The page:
Parent term: Skills
1 child term
The acquisition of practical competencies, know-how and attitudes necessary to perform a trade or occupation in the labour market.
Source: EU Commission 2012, Europe
|Organisation: || European Commission, Europe|
|Source: || TVET and Skills Development in EU Development Cooperation (2012)|
|Description: ||Glossary starting p. 12. |
"The overall objective of this final report is to provide a comprehensive picture of Technical Vocational Education and Training (TVET) and Skills Development (SD) across the European Commission’s (hereinafter the ‘Commission’) Development Cooperation with partner countries to provide a set of recommendations obtained from lessons learnt and best practices in programming and coordinating vocational education and training interventions in developing countries."p. 1 (Executive summary)
(also called Skill formation) The development of work-related skills or competencies through vocational education and training.
Source: NCVER 2013, Australia
|Organisation: || National Centre for Vocational Education Research (NCVER), Australia|
|Source: || Glossary of VET (2013 - online version continuously updated, Accessed in Jan. 2016)|
|Description: ||The language of vocational education and training (VET) is complex and particularly prone to jargon and acronyms. The aim of this glossary is to provide a single up-to-date reference source for definitions of Australian VET-related terms, acronyms and organisations.|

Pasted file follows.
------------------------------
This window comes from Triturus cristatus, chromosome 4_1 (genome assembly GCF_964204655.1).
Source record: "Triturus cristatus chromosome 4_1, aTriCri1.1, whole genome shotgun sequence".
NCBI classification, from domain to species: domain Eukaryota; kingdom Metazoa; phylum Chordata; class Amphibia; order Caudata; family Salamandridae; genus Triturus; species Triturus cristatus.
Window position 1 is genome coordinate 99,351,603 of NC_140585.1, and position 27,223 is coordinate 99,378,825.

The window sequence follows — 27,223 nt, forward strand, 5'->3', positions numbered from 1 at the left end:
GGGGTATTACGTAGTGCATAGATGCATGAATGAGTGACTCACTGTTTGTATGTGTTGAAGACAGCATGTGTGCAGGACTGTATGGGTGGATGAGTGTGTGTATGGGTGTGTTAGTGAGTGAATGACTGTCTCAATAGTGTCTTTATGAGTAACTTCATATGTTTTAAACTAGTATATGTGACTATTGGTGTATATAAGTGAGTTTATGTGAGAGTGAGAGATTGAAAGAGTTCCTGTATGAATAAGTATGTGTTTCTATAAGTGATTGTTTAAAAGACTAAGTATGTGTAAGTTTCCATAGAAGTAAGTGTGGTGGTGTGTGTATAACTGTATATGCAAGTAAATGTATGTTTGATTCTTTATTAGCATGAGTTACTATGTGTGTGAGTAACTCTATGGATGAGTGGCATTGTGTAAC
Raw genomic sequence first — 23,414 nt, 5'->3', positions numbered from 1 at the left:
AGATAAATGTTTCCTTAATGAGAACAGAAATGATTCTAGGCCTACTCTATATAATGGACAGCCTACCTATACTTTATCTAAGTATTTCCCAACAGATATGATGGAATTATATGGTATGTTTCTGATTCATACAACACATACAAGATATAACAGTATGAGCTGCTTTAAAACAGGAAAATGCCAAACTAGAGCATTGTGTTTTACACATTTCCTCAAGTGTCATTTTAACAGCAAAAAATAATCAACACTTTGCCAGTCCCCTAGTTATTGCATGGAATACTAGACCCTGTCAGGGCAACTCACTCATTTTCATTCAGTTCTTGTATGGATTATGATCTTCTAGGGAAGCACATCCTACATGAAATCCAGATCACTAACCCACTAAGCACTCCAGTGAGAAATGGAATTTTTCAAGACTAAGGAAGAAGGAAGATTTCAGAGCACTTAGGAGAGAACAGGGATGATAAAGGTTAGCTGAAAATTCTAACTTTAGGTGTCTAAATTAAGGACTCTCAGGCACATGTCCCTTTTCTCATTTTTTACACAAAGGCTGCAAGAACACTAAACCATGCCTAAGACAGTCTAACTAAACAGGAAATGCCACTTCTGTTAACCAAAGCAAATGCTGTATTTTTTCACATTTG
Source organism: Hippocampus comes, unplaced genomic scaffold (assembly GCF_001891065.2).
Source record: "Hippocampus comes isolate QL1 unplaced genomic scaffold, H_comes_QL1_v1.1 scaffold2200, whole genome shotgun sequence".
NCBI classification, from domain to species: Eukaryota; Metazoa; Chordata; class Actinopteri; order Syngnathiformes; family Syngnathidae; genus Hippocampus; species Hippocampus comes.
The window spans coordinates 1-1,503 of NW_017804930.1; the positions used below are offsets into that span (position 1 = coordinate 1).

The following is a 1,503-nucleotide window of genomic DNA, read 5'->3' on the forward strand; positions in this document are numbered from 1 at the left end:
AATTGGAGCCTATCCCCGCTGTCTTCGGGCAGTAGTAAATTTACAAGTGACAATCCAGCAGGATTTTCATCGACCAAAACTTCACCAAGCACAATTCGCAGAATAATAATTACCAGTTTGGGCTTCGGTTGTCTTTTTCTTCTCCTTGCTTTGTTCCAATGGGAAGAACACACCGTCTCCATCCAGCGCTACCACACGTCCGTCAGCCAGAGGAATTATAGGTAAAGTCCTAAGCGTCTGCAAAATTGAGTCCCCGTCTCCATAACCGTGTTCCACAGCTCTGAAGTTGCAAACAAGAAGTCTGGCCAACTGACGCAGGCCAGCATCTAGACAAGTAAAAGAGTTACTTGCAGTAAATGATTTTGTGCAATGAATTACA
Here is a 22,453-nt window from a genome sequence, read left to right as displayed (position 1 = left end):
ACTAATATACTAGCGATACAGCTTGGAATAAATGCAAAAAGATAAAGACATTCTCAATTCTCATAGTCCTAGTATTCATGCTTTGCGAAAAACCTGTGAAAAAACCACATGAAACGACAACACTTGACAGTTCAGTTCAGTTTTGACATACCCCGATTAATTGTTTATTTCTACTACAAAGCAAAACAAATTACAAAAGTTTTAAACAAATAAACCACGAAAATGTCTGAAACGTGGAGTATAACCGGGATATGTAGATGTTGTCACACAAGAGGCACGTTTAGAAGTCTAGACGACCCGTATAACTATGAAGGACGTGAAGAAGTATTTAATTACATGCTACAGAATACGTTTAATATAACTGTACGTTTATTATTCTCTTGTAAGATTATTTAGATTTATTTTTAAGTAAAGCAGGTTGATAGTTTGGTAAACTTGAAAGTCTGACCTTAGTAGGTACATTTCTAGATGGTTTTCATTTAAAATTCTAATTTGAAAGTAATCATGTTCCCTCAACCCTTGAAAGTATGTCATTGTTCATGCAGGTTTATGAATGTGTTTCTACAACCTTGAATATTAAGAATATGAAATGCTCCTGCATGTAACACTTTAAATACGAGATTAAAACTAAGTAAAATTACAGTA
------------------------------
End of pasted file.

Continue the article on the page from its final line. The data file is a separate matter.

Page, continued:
The glossary is based on 'A glossary of Australian vocational education and training terms' which was published by the National Centre for Vocational Education Research (NCVER) in 2000. New content, sourced from recent NCVER publications, the VOCED database, websites of key Australian VET organisations, other VET glossaries and suggestions from NCVER staff, has been added. Website
The development of skills or competencies which are relevant to the workforce.
Source: UNEVOC/NCVER 2009, Global
|Organisation: || UNESCO-UNEVOC, National Centre for Vocational Education Research (NCVER), UNESCO/Australia|
|Source: || TVET glossary: some key terms (2009)|
|Description: ||This glossary has been published in the "International Handbook of Education for the Changing World of Work" (Vol. 1, chapter 5)|
"The glossary aims to reflect the terminology found in the recent literature of technical and vocational education and training (TVET) research, policy and practice internationally. The most common and significant terms (including acronyms) are listed and, in some cases, national and regional variations have been included. To maintain an international perspective, other national and international glossaries and thesauri were consulted in conjunction with current TVET literature from around the world. Where definitions have been written by other organizations, the source of that definition is acknowledged. Unattributed definitions were created in-house at the National Centre for Vocational Education Research (NCVER). For some terms, where, for example, there are regional differences, more than one meaning has been provided." p. 59 (International Handbook of education vol 1)
The process through which learners and workers are systematically provided with learning required as qualifications for a job or range of jobs in a given occupation area.